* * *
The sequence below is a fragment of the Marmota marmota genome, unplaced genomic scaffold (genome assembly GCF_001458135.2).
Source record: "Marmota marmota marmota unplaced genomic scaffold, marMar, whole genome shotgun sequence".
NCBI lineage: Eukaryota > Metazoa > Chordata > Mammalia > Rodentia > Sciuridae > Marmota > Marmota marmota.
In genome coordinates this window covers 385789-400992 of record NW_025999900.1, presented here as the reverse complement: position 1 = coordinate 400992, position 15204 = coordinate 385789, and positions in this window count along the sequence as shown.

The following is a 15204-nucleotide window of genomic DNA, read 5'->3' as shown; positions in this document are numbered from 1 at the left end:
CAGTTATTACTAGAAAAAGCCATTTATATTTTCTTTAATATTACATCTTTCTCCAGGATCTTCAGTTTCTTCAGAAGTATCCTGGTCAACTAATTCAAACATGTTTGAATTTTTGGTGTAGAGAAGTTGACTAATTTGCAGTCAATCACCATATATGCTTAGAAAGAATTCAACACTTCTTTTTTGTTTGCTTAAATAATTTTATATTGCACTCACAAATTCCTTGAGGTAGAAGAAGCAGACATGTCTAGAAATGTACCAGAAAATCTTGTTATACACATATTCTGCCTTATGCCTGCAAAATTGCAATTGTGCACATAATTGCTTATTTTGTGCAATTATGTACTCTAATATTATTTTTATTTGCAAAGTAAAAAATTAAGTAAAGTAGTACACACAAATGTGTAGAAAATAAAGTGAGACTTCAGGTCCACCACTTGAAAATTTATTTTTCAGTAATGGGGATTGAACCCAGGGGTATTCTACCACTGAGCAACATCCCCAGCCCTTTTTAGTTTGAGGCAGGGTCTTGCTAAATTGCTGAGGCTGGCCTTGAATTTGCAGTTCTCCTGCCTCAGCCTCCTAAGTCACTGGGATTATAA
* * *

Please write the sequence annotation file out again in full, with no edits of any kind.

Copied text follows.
The sequence below is a fragment of the Marmota marmota genome, unplaced genomic scaffold (genome assembly GCF_001458135.2).
Source record: "Marmota marmota marmota unplaced genomic scaffold, marMar, whole genome shotgun sequence".
NCBI lineage: Eukaryota > Metazoa > Chordata > Mammalia > Rodentia > Sciuridae > Marmota > Marmota marmota.
In genome coordinates this window covers 385789-400992 of record NW_025999900.1, presented here as the reverse complement: position 1 = coordinate 400992, position 15204 = coordinate 385789, and positions in this window count along the sequence as shown.

The following is a 15204-nucleotide window of genomic DNA, read 5'->3' as shown; positions in this document are numbered from 1 at the left end:
CAGTTATTACTAGAAAAAGCCATTTATATTTTCTTTAATATTACATCTTTCTCCAGGATCTTCAGTTTCTTCAGAAGTATCCTGGTCAACTAATTCAAACATGTTTGAATTTTTGGTGTAGAGAAGTTGACTAATTTGCAGTCAATCACCATATATGCTTAGAAAGAATTCAACACTTCTTTTTTGTTTGCTTAAATAATTTTATATTGCACTCACAAATTCCTTGAGGTAGAAGAAGCAGACATGTCTAGAAATGTACCAGAAAATCTTGTTATACACATATTCTGCCTTATGCCTGCAAAATTGCAATTGTGCACATAATTGCTTATTTTGTGCAATTATGTACTCTAATATTATTTTTATTTGCAAAGTAAAAAATTAAGTAAAGTAGTACACACAAATGTGTAGAAAATAAAGTGAGACTTCAGGTCCACCACTTGAAAATTTATTTTTCAGTAATGGGGATTGAACCCAGGGGTATTCTACCACTGAGCAACATCCCCAGCCCTTTTTAGTTTGAGGCAGGGTCTTGCTAAATTGCTGAGGCTGGCCTTGAATTTGCAGTTCTCCTGCCTCAGCCTCCTAAGTCACTGGGATTATAA